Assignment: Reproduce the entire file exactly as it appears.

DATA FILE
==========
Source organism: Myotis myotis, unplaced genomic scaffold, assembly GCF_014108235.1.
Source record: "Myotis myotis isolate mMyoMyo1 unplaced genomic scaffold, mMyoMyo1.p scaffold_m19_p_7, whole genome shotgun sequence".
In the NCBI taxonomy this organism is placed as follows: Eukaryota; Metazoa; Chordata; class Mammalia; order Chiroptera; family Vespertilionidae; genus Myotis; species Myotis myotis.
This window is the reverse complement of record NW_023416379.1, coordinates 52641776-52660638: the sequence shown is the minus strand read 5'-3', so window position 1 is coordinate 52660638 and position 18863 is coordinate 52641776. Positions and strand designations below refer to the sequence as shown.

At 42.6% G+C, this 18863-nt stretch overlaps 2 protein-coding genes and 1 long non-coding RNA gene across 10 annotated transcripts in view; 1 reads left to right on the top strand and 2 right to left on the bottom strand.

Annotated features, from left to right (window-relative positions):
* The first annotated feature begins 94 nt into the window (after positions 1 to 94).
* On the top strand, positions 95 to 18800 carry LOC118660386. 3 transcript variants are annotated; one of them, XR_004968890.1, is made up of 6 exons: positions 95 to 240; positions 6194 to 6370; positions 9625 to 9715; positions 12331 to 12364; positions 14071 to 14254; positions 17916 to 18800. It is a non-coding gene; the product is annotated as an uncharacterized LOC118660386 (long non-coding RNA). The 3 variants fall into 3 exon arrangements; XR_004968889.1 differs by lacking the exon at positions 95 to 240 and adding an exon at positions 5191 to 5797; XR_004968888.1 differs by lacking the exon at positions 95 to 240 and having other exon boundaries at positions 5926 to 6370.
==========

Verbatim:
Source organism: Myotis myotis, unplaced genomic scaffold, assembly GCF_014108235.1.
Source record: "Myotis myotis isolate mMyoMyo1 unplaced genomic scaffold, mMyoMyo1.p scaffold_m19_p_7, whole genome shotgun sequence".
In the NCBI taxonomy this organism is placed as follows: Eukaryota; Metazoa; Chordata; class Mammalia; order Chiroptera; family Vespertilionidae; genus Myotis; species Myotis myotis.
This window is the reverse complement of record NW_023416379.1, coordinates 52641776-52660638: the sequence shown is the minus strand read 5'-3', so window position 1 is coordinate 52660638 and position 18863 is coordinate 52641776. Positions and strand designations below refer to the sequence as shown.

At 42.6% G+C, this 18863-nt stretch overlaps 2 protein-coding genes and 1 long non-coding RNA gene across 10 annotated transcripts in view; 1 reads left to right on the top strand and 2 right to left on the bottom strand.

Annotated features, from left to right (window-relative positions):
* The first annotated feature begins 94 nt into the window (after positions 1 to 94).
* On the top strand, positions 95 to 18800 carry LOC118660386. 3 transcript variants are annotated; one of them, XR_004968890.1, is made up of 6 exons: positions 95 to 240; positions 6194 to 6370; positions 9625 to 9715; positions 12331 to 12364; positions 14071 to 14254; positions 17916 to 18800. It is a non-coding gene; the product is annotated as an uncharacterized LOC118660386 (long non-coding RNA). The 3 variants fall into 3 exon arrangements; XR_004968889.1 differs by lacking the exon at positions 95 to 240 and adding an exon at positions 5191 to 5797; XR_004968888.1 differs by lacking the exon at positions 95 to 240 and having other exon boundaries at positions 5926 to 6370.